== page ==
I just got to do one of my favorite “duties” of the year: announcing the winner of the humor award we give out annually at the Vermont College of Fine Arts. I’ve written about the origins of the scholarship here; it’s a small recognition of the great contribution humor makes to children’s literature. Even books we mainly think of as serious, powerful, deep, and inspiring (think of Katherine Paterson’s work, for example), are often leavened with levity, mirroring real life, rich life, generous-hearted, big-spirited, funny life.
Here’s how VCFA describes the award on their website:
Flying Pig Grade-A, Number-One Ham Humor Award
This is the program’s one and only humor award! Students enrolled in any semester of the program are eligible to apply for this annual award of $775.00. We are so grateful to alumna Elizabeth Bluemle (7/04) and Josie Leavitt for sponsoring this special prize. [Snipped to excise many embarrassingly kind words about us and the store.] Elizabeth and Josie read blind copies of the humor manuscripts and select the winning submission each spring.
We love giving this award. Only students who are as yet unpublished may submit manuscripts; we hope that, in addition to recognizing the importance of humor in writing for children, the award provides a little bit more confidence for these talented aspiring authors.
This year, we had our biggest crop of submissions yet, and along with the winner, there were three honorable mentions. Since these are works in progress, I don’t want to give away too much, but I can’t resist sharing a little bit of what we loved, and alert you to some names you should be watching out for in the coming years:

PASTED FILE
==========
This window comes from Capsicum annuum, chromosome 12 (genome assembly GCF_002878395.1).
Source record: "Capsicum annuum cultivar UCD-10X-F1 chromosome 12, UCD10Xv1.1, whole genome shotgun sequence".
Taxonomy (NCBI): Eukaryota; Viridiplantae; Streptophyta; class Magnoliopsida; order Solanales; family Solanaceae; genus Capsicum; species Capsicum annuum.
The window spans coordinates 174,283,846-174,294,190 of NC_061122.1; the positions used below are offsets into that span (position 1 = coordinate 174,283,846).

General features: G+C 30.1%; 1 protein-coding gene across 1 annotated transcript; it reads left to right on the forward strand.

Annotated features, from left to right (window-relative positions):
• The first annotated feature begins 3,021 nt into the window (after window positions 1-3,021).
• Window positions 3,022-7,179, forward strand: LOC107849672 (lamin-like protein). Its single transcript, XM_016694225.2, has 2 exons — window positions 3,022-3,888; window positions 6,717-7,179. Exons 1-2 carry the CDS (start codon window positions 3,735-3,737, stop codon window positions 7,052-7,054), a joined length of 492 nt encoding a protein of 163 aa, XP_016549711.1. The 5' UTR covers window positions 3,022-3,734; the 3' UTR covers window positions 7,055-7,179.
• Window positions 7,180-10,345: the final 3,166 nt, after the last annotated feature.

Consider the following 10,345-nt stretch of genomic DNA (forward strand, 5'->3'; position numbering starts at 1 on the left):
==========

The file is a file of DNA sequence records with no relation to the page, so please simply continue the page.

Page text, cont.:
2012 Winner: Aimee Payne, for Candy from Strangers. In addition to being crisply, sharply funny, this short story—which we hope the author will turn into a novel—has great characters, well-wrought creepy suspense, and beautifully vivid sensory details. Funny and creepy; not a combination you see often in books, although it works really well in teen horror movies. If this were a novel, teens would be all over it.
2012 Honorable Mentions:
Stephen Bramucci, for What’s the Worst That Could Happen? The kind of delightful MG farce you don’t see enough of these days. Sheer silliness and over-the-top situations — in a good way.
Bonnie Berry LaMon, for The Backward Life of Selah Selim, whose refreshing, appealing, sporty main character lights up every page she’s on.
Laurie Morrison, for Worst-Case Scenario, which shows a teen coping with a difficult and unusual situation through writing and her sense of humor.
Past winners include: 2011—Sharon Van Zandt; 2010—Susan Barker; 2009—Katie Bayerl (summer); 2009—Sarah Ziegelmayer; Simon Fill (spring); 2008—(not given); 2007—Erik Talkin; 2006—Dianne White; 2005—Zu Vincent.
Ours was one of several scholarships awarded this evening. It was a lovely event, and the students’ rousing cheers for each other’s successes filled the room. After the prizes were given out, there was one more special event: a reading given by a student who is the first person to be in both the Writing for Children & Young Adults MFA program and the adult Writing program. Patrick Downes is his name, and I mention him not only because (as I discovered this evening) he works at Montpelier’s Rivendell Books, but because he read an absolutely dynamite picture book manuscript, Angus Runs Away, and trust me, you’ll want to remember his name along with the FPGANOH-HA! winners.
In celebration of the funny stuff — what are your favorite funny books of 2012 so far?